• Women in the Constituent Assembly

    Translated from Kannada by Yogesh S

    H S Anupama

    August 7, 2019

    Samvidhana Mattu Mahile, translated into English as "Constitution and Women", is a book by HS Anupama that talks about women in context of the Constitution and their constitutional rights. In a caste divided society, the woman is doubly oppressed. Once because of her gender and once because of her caste. The Constitution of India erased these shortcomings in the society and gave women their rights. 

    The following is an excerpt from the book that talks about the role of women who were a part of the Constituent Assembly and played a role in the drafting of the Constitution of India. 

    Women in the Constituent Assembly

    We are told the stories of the lives, achievements, presence and speeches of the male freedom fighters. Men involved in the making of the constitution and male politicians.  This is done as though women were completely absent in all of these roles. As if there were no women in the Drafting Committee of the Constitution, which was headed by Babasaheb Ambedkar. There were fifteen female members in the Constituent Assembly and all of them had been freedom fighters. These women were a part of the presidential panel and various other sub-committees. Some of these women were lawyers and also came from diverse family, caste, religious and linguistic backgrounds. They also were, in one way or another,  victims of the patriarchal violence of child marriage, widowhood, domestic violence, torture, denial of equal property rights and caste based violence. 

    On identifying themselves with diverse ideologies of Gandhism, socialism and feminism, they were on the ground, working with and for people. They attended every meeting of the Constituent Assembly and contributed by actively participating in all the debates and discussions that preceded the acceptance of the Constitution. The following were those fifteen women and the regions that they belonged to. 

    1. Ammu Swaminathan, Madaras.

    2. Annie Mascarene, Travancore, Cochin Union.

    3. Begum Aizaz Rasul, United Provinces.

    4. Dakshayani Velayudhan, Madras.

    5. Durgabai Deshmukh, Madras.

    6. Hansa Mehta, Mumbai.

    7. Kamla Chaudhary, United Provinces.

    8. Leela Roy, Bengal.

    9. Malati Choudhury, Odisha.

    10. Purnima Banerjee, United Provinces.

    11. Rajkumari Amrit Kaur, United Provinces.

    12. Renuka Ray, West Bengal.

    13. Sarojini Naidu, Bihar.

    14. Sucheta Kriplani, United Provinces.

    15. Vijalakshami Pandit, United Provinces.

    […]

    The truth is that these women were more informed about the then present realities of India. They were clear about the kind of future that the country needed. Vijaylakshmi Pandit and Hansa Mehta thought not only about the domestic issues but were concerned and informed about international affairs. All these women, who were involved in the framing of the Constitution, informed the process with their priceless insights and suggestions.  They not only talked about women’s rights, but went beyond the boundaries of class, caste and religion, and spoke about the rights of the marginalised.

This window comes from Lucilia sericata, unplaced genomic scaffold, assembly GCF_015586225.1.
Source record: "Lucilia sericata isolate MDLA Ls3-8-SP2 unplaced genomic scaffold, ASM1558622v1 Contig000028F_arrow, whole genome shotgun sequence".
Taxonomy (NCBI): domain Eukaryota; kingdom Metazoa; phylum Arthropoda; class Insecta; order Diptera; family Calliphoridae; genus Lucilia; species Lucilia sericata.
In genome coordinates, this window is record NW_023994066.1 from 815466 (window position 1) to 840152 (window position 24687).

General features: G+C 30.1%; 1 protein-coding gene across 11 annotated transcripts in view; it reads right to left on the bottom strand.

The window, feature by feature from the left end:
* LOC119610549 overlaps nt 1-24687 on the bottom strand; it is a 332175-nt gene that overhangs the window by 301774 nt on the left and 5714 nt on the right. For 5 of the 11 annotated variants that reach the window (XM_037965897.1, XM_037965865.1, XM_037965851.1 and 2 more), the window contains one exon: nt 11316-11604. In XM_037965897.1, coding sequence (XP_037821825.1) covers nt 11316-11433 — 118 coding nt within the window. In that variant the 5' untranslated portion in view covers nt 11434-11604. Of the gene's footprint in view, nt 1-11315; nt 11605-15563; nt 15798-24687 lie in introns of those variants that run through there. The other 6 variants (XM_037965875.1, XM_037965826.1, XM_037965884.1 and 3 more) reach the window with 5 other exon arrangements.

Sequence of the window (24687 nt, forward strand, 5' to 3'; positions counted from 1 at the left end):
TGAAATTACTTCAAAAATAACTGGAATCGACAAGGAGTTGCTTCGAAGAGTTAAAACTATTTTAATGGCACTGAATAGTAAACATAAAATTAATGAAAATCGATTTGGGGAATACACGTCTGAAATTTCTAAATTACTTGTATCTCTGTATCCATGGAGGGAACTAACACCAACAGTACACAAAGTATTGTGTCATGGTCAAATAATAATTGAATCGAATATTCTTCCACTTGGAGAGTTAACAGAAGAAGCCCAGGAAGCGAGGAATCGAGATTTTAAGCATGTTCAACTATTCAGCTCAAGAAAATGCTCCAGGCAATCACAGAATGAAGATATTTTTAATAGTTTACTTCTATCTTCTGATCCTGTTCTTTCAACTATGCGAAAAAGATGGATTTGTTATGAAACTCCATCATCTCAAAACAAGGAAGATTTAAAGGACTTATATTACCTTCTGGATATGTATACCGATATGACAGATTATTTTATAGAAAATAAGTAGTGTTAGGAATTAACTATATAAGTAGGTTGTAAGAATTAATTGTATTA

One can observe certain developments here. 

    Most of the women present in the constituent assembly (including the women from the minority communities) were for equal citizenship. These women, along with Dr Ambedkar, Minoo Masani, Nehru and many others, wished for the erasure of the different caste-class-religion based identities in the country and be replaced by an Indian identity. They believed that this is the only way to keep the country united. They believed that it was only the Indian identity that could free women from the oppressive clutches of religion. The intellectuals of the time thought the same. It is changed now.

    Now, the idea of uniform citizenship has come to be known as the hegemony of the religious majority and their control over the religious minority. This explains the hyper visibility of religion in politics in the last half a century. This also explains the transformation in the idea of nationalism of the religious majority in the country. 

    Ambedkar struggled to get the Hindu Code Bill passed before the Constituent Assembly. He believed that the Hindu Code Bill would bring about a great change in the lives of Indian women. Most of the women in the assembly were in agreement with many parts of the bill, as they were in one way or the other oppressed by the patriarchal Indian society. They propagated women’s rights and independence of women. However, the Hindu Code Bill was not passed then, and it couldn’t have been, as many members, including women, in the Constituent Assembly wouldn’t assent to the bill. The discussions about the bill were carried out outside the Constituent Assembly. We do not know if women participated in these discussions. No information about the participation of women and their responses to the bill is available and this demands an in-depth research.


    Read more:
    A Radical Biography in Nine Acts
    The Everyday Life of Law in the Indian Republic

    This is an excerpt from Samvidhana Mattu Mahile written by HS Anupama and published by Ladai Prakashana. Republished here with permission of the author.

    Donate to the Indian Writers' Forum, a public trust that belongs to all of us.